Higher algebra

Homotopy theory



An HH-space (“H” for Hopf, as in Hopf construction) is a magma internal to the classical homotopy category of topological spaces Ho(Top), or in the homotopy category category Ho(Top) *Ho(Top)_* of pointed topological spaces, which has a unit up to homotopy.


An HH-monoid is a monoid object in Ho(Top), hence an HH-space is an HH-monoid if the product of the magma is associative up to homotopy.

An HH-group is a group object in Ho(Top), so an HH-monoid is an HH-group if has also a inverses up to homotopy.

An HH-ring is a ring object in (pointed) Ho(Top).

To continue in this pattern, one could say that an H-category is an Ho(Top)-enriched category.

Notice that here the homotopies for units, associativity etc. are only required to exist for an H-space, not required to be equipped with higher coherent homotopies. An HH-monoid equipped with such higher and coherent homotopies is instead called a strongly homotopy associative space or A A_\infty-space for short. If it has only higher homotopies up to level nn, it is called an A nA_n-space.

A better name for an HH-space might be be HH-unitoid, but it is rarely used. The HH stands for Heinz Hopf, and reflects the sad fact that the natural name ‘homotopy group’ was already occupied; Hopf and A. Borel found necessary algebraic conditions for a space to admit an HH-space structure.

There are dual notions of HH-counitoid (or HH'-space, or co-H-space), HH-comonoid (or HH'-monoid) and HH-cogroup (or HH'-group) having co-operations with the usual identities up to homotopy.


The main example of an HH-group is the loop space ΩX\Omega X of a space XX, which however is naturally even an A-infinity space.

(The main example of an H-cogroup in Top *Top_* is the suspension SX=S 1XS X= S^1\wedge X of a pointed topological space XX. )

The only n-spheres S nS^n which have HH-space structure are those for n=0,1,3,7n = 0,1,3,7, and their H-space structure is given by identifying them as the unit spheres in one of the four normed division algebras (real numbers, complex numbers, quaternions, octonions) and taking the product to be that induced by the algebra product.

An example of an H-space that does not lift to an A-infinity space is the 7-sphere S 7S^7. It can’t be delooped because its delooping would have cohomology group a polynomial ring on a generator in degree 8, and this is impossible by mod pp Steenrod operations for any odd pp, see Lemma 2, Adams61. The 7-sphere is also not an HH-group.

If KK is an HH-group then for any topological space XX, the set of homotopy classes [X,K][X,K] has a natural group structure in the strict sense; analogously if KK' is an HH-cogroup then [K,X][K',X] has a group structure. If there is more than one HH-group structure on a space, then the induced group structures on the set of homotopy classes coincide.

If an HH-space is equivalent to a deloopable one, then it is a group object in the (∞,1)-category Top. In other words, in that case, the associativity and other axioms hold up to coherent homotopy.

For more details see at loop space.

The classifying space BU×B U \times \mathbb{Z} for (complex) topological K-theory is an H-ring space (p. 205 (213 of 251) in A Concise Course in Algebraic Topology.)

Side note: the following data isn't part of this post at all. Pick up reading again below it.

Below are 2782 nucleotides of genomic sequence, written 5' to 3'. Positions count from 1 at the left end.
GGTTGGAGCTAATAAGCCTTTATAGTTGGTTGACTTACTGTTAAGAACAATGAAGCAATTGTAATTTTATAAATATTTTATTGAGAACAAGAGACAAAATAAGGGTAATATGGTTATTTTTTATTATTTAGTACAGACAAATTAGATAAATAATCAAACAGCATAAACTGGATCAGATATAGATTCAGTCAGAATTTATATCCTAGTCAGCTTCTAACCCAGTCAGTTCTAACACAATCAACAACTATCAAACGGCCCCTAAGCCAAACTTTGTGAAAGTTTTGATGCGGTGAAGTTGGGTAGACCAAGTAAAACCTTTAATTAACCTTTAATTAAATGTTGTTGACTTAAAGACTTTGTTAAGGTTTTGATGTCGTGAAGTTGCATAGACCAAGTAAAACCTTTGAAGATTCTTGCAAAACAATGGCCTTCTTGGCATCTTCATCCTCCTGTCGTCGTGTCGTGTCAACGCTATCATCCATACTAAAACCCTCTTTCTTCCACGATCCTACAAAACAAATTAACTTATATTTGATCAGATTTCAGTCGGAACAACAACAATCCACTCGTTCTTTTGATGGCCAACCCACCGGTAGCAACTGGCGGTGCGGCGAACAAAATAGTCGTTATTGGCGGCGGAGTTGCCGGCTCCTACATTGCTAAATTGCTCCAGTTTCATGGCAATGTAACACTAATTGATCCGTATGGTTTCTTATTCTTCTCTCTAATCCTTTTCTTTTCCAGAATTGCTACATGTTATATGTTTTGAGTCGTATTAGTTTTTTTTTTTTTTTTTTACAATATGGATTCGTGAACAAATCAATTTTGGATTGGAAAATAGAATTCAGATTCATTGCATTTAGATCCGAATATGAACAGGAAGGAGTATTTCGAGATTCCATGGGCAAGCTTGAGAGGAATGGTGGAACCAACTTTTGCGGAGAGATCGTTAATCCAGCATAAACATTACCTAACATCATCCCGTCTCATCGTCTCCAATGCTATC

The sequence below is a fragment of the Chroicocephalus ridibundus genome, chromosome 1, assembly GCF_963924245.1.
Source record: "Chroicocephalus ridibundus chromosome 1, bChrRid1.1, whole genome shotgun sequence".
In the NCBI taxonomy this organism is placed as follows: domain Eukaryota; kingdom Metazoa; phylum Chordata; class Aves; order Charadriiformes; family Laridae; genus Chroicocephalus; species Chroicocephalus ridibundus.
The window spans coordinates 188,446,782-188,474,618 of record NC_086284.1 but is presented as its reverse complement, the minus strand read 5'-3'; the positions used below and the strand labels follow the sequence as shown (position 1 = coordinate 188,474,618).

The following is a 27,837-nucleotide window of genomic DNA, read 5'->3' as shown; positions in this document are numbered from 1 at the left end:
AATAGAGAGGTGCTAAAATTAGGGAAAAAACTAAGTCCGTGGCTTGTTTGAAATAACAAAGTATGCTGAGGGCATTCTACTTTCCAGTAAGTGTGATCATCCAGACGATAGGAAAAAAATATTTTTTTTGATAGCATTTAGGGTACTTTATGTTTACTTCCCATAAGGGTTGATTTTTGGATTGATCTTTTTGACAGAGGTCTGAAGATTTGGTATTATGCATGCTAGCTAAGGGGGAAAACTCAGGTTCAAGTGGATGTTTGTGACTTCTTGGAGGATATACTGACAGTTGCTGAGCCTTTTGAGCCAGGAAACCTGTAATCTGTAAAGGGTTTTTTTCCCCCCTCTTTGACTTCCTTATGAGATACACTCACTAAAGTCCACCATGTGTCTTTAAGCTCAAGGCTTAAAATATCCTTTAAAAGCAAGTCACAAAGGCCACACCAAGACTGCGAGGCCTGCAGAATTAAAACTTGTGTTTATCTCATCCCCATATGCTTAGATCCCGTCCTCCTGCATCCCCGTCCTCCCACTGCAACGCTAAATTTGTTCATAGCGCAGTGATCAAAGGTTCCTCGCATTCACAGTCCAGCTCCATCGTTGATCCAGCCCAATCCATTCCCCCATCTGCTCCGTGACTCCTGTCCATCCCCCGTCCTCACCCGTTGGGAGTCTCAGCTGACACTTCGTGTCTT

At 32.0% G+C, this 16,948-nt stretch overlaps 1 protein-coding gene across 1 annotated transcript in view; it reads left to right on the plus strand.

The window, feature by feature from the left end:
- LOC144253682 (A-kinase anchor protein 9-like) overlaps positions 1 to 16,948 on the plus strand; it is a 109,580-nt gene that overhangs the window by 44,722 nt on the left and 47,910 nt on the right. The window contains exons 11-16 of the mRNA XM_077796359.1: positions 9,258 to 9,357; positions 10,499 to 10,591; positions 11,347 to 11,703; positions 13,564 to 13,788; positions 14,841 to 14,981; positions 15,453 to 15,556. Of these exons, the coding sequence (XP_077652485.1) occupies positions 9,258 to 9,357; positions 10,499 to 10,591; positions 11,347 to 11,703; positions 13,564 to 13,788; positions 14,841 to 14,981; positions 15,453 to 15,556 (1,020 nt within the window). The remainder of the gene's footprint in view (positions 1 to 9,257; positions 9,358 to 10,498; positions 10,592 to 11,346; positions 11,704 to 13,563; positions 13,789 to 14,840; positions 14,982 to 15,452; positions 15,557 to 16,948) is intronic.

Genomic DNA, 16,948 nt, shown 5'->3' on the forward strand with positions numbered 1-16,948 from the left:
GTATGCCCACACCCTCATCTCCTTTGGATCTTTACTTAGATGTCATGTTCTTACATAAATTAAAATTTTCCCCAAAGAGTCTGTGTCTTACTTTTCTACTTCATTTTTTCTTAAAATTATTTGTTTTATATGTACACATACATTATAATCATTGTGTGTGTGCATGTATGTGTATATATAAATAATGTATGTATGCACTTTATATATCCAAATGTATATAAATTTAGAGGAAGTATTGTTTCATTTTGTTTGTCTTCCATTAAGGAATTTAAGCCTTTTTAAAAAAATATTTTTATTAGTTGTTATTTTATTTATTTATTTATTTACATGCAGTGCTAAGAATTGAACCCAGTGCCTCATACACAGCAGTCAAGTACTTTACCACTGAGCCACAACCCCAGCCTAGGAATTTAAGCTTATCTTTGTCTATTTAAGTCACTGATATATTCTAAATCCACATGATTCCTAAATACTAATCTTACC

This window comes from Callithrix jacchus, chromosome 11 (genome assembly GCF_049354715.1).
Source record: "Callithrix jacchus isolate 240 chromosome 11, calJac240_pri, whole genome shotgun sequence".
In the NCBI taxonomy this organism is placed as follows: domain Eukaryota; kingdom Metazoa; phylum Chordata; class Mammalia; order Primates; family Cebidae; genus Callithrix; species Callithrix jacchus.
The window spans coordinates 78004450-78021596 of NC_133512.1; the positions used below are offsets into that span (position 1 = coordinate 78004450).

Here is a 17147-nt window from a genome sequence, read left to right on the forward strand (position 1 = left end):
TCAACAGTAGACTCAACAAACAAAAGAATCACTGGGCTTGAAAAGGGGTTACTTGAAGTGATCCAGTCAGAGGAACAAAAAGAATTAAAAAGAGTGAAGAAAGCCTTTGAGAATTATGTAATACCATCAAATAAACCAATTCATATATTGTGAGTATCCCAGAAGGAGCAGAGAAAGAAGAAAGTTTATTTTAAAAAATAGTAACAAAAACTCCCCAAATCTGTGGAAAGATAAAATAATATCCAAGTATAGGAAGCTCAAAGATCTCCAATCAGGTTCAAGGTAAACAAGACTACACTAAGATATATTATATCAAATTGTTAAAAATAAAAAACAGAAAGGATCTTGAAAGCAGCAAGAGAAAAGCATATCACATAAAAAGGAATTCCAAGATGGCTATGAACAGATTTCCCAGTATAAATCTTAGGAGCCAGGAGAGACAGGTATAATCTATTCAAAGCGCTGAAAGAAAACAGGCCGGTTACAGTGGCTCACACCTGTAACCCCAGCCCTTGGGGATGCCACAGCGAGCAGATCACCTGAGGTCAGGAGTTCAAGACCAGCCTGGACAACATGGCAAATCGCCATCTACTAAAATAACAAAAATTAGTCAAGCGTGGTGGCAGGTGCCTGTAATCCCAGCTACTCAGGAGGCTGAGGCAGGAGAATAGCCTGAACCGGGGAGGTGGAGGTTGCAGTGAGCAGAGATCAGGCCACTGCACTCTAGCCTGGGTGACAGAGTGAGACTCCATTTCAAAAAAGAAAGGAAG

Relation to A A_\infty-spaces

Given an A-∞ space in the (∞,1)-category ∞Grpd/Top, its image in the corresponding homotopy category of an (∞,1)-category Ho(Top) in an HH-space. Conversely, refining an H-space to a genuine A A_\infty-space means lifting the structure of a monoid object in an (∞,1)-category from the homotopy category Ho(Top) to the genuine (∞,1)-category ∞Grpd/Top.

Further discussion of this is also at loop space – Homotopy associative structure


Introduction and survey includes

  • Martin Arkowitz, H-Spaces and Co-H-Spaces, chapter 2 in Introduction to homotopy theory, Springer 2011 (pdf)

The terminology HH-space is a definition in a Chapter IV, Section 1 (dedicated to loop spaces) of

  • Jean-Pierre Serre, Homologie singulière des espaces fibrés. Applications., Ann. Math. 54 (1951), 425–505.

Some other papers in the 1950s include

  • Edwin Spanier, Henry Whitehead, On fibre spaces in which the fibre is contractible, Comment. Math. Helv. 29, 1955, 1–8.

  • Arthur H. Copeland, On HH-spaces with two nontrivial homotopy groups, Proc. AMS 8, 1957, 109–129.

  • M. Sugawara:

    • HH-spaces and spaces of loops, Math. J. Okazama Univ, 5, 1955, 5–11;
    • A condition that a space is an HH-space, Math. J. Okayama Univ. 6, 1957, 109–129;
    • A condition that a space is group-like, Math. J. Okayama Univ. 7, 1957, 123–149.
  • F. I. Karpelevič, A. L. Oniščik, Algebra of homologies of space of paths, Dokl. Akad. Nauk. SSSR, (N.S.), 106 (1956), 967–969. MR0081478

The theory of HH-spaces was widely established in the 1950s and studied by Serre, Postnikov, Spanier, Whitehead, Dold, Eckmann and Hilton and many others.

The deloopable case has more coherent structure which has been discovered few years later in J. Stasheff’s thesis and published in

  • Jim Stasheff, Homotopy associative HH-spaces I, II, Trans. Amer. Math. Soc. 108, 1963, 275-312

For a historical account see

The description in terms of groupoid object in an (∞,1)-category is due to

see last remark of section 6.1.2 .

Wikipedia's definition (at time of this writing, and phrased in the language of homotopy theory) is rather a unitoid object in the (,1)(\infty,1)-category Top.

See also

  • John Adams, Finite HH-Spaces and Lie groups, Journal of Pure and Applied Algebra 19 (1980) 1-8 (pdf)

  • John Adams, The sphere, considered as an HH-space mod pp, Quart. J. Math. Oxford. Ser. (2) vol 12 52-60 (pdf)

Revised on June 15, 2017 09:51:13 by Urs Schreiber (